SINGAPORE: Oil was heading on Friday for its first monthly rise in three as investors focused on forecasts of improved demand despite jitters over an elusive debt deal in the United States to avert a default and a credit downgrade.
Prices also gained support from positive macroeconomic data from the United States on Wednesday and about 7 percent of output being shut in by producers in the Gulf of Mexico as Tropical Storm Don approaches.
Brent crude for September rose 3 cents to $117.39 a barrel by 0511 GMT after closing Thursday down 7 cents at $117.36 a barrel. US crude for September was down 37 cents at $97.07 a barrel, but was on track to rise 1.8 percent on the month, its first increase in three months.
A deal to avert an imminent and unprecedented debt default by the world's largest economy was nowhere in sight as Republican infighting further delays any compromise with Democrats.
"The population across the globe is getting fed up with the sabre-rattling," said Ben Le Brun, analyst at CMC Markets. "It's just a lot of uncertainty. Hopefully we'll see something during the weekend that will resolve this issue."
The head of the IMF and top officials at US banks have warned that a failure to raise the debt limit by the Aug. 2 deadline could trigger a payments crunch that would shake the global financial system, cause the dollar to decline and tip the United States back into recession.
The US Treasury will unveil a plan as soon as Friday evening showing how the government will function and pay its bills if it looks like Congress will not raise the debt ceiling in a timely manner.
Political wrangling over the debt issue overshadowed Thursday's data showing an improvement in US unemployment claims and home sales that briefly lifted markets.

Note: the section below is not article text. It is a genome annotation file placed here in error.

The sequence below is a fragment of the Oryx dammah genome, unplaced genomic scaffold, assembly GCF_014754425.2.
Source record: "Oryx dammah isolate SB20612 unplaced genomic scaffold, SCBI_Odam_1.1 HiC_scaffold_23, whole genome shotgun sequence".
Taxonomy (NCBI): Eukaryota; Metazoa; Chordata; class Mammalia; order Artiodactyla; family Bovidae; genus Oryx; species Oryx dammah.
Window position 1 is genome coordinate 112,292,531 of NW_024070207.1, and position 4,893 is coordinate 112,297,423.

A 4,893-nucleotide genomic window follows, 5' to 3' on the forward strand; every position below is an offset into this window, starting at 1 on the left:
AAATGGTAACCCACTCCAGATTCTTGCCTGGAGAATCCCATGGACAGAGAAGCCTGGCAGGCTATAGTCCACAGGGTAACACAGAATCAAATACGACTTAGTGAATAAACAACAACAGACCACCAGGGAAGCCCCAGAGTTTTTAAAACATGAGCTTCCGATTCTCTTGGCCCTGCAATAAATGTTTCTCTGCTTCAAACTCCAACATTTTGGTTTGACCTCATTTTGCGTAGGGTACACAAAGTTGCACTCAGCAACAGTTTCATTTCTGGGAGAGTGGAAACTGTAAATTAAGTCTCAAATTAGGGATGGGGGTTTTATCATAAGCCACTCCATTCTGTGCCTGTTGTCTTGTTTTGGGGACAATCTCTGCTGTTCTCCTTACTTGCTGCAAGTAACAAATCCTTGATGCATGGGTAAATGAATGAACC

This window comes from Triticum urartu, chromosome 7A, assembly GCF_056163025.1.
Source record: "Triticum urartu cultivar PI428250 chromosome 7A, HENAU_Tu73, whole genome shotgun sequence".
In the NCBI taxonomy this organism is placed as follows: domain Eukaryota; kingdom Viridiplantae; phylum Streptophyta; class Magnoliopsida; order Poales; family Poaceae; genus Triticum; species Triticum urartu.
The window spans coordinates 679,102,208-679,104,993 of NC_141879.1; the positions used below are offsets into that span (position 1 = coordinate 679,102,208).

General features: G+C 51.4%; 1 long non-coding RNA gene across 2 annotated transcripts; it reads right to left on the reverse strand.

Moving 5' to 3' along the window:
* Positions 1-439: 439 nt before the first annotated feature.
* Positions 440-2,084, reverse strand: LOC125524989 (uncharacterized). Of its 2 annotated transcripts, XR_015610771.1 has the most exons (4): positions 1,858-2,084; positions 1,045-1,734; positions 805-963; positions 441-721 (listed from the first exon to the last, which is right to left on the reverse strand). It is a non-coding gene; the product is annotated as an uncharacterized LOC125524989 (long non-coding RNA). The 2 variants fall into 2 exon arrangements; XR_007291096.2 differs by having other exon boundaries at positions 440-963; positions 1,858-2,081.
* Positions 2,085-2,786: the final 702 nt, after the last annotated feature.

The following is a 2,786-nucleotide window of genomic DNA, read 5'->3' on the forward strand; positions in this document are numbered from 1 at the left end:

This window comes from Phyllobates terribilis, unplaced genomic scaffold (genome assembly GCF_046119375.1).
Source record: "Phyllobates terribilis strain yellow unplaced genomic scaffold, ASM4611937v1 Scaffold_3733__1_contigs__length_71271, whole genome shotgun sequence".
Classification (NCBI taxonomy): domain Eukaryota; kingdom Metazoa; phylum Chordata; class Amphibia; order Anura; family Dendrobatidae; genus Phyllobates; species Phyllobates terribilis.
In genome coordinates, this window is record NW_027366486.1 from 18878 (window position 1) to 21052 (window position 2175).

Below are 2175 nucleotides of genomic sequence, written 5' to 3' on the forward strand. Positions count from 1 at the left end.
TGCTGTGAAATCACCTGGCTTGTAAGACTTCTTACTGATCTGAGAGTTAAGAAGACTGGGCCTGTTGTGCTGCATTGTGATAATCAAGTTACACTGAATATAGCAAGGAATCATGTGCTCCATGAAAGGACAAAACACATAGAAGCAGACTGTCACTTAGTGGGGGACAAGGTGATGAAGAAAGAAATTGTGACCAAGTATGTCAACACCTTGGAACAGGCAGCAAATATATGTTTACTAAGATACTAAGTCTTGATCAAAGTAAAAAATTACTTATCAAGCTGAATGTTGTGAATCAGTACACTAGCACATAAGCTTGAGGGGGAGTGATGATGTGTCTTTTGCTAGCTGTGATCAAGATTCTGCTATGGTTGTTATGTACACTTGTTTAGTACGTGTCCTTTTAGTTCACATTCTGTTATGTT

"The biggest concern in the United States was the jobs market," Le Brun said, adding that the positive data could bring more good news on the US macroeconomic front.
"We do have a good backlog of economic data. I expect a significant rally across a number of asset classes once the debt issue is put to bed," he said.
Still, the Commerce Department will release later on Friday its first estimate of second-quarter GDP that will likely show the economy probably remained in a slow growth mode.
On Thursday, crude prices edged up after producers reduced oil and natural gas output in the Gulf of Mexico as Tropical Storm Don churned northwest toward the Texas coast.
The hurricane season from end-August to end-October "are of greater-than-normal concern due to low levels of spare capacity," J.P. Morgan analysts said in a note.
Shell chief executive Peter Voser told Reuters that oil prices remained strong because the market believed OPEC spare capacity was eroding fast and had probably fallen below 2 million barrels per day. This comes even as OPEC is expected to pump the most oil in almost three years in July.
Investors are bullish on oil prices as they expect demand to rise later in the second half of the year, tightening supply.
"The removal of policy uncertainty and the possibility for a more optimistic Chinese economic outcome and more recent indications that emerging market demand is picking up offer constructive signs for the fourth quarter," J.P. Morgan analysts said.
The Chinese central bank looked poised to end a streak of increases in bank reserve requirements every month since November as a slowdown in foreign capital inflows gives it room to relieve very tight money market conditions.
"Such a move could help maintain growth in both the economy and consumers' disposable income and should be favourable for oil from the demand side," MF Global analysts wrote in a note.
Copyright Reuters, 2011